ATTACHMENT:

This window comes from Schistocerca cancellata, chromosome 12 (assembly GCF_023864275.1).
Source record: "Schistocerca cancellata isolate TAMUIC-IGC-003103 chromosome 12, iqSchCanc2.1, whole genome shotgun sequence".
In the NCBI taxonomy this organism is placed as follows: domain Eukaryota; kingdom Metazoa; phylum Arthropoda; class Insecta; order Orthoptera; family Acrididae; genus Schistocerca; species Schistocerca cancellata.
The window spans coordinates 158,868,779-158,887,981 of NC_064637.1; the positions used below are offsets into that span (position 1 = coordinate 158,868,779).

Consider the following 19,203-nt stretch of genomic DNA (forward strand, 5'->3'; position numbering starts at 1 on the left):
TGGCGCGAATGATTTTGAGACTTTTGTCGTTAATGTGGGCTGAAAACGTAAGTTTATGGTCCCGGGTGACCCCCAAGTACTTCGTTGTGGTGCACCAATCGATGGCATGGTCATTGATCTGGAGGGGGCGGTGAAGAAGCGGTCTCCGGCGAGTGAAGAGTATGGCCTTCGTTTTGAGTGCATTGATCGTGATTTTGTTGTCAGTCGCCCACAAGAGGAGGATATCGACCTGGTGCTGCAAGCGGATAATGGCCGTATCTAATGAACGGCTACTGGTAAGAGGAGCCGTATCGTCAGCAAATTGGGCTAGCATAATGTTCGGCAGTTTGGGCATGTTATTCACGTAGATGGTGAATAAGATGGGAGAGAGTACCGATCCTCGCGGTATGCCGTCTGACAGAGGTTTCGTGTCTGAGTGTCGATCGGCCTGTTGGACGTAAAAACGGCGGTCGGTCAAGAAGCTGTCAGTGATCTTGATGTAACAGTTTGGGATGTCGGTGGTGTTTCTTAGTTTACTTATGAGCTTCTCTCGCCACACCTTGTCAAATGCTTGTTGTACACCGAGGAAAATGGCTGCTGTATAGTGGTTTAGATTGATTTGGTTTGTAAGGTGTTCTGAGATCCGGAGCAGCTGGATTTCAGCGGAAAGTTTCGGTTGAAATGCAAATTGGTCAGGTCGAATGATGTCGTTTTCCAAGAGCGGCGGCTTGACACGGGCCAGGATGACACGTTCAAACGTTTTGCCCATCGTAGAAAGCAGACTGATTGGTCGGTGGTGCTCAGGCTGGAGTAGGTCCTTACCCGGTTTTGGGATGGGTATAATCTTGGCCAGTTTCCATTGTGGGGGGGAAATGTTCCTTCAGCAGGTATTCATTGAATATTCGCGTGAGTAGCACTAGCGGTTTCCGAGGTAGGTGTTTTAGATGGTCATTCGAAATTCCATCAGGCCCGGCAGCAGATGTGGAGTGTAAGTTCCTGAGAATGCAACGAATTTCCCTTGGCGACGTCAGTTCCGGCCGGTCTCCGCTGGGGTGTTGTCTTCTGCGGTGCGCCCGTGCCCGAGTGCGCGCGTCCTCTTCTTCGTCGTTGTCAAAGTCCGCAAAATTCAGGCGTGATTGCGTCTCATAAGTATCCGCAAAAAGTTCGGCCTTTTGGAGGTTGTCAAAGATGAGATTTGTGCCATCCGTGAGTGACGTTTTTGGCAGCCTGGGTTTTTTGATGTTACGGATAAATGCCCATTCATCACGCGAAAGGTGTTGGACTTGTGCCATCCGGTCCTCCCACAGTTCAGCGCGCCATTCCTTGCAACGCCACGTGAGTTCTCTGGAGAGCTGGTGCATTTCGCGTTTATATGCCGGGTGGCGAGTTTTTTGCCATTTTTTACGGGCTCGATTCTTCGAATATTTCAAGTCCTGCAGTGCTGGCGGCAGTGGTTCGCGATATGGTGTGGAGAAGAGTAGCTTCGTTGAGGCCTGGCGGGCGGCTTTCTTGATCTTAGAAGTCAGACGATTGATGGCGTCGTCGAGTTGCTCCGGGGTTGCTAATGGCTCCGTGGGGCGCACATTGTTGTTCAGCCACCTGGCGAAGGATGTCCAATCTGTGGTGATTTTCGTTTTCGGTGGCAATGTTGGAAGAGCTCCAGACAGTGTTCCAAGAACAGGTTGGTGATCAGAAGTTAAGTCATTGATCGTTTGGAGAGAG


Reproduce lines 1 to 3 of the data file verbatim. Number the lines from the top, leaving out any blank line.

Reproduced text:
This window comes from Schistocerca cancellata, chromosome 12 (assembly GCF_023864275.1).
Source record: "Schistocerca cancellata isolate TAMUIC-IGC-003103 chromosome 12, iqSchCanc2.1, whole genome shotgun sequence".
In the NCBI taxonomy this organism is placed as follows: domain Eukaryota; kingdom Metazoa; phylum Arthropoda; class Insecta; order Orthoptera; family Acrididae; genus Schistocerca; species Schistocerca cancellata.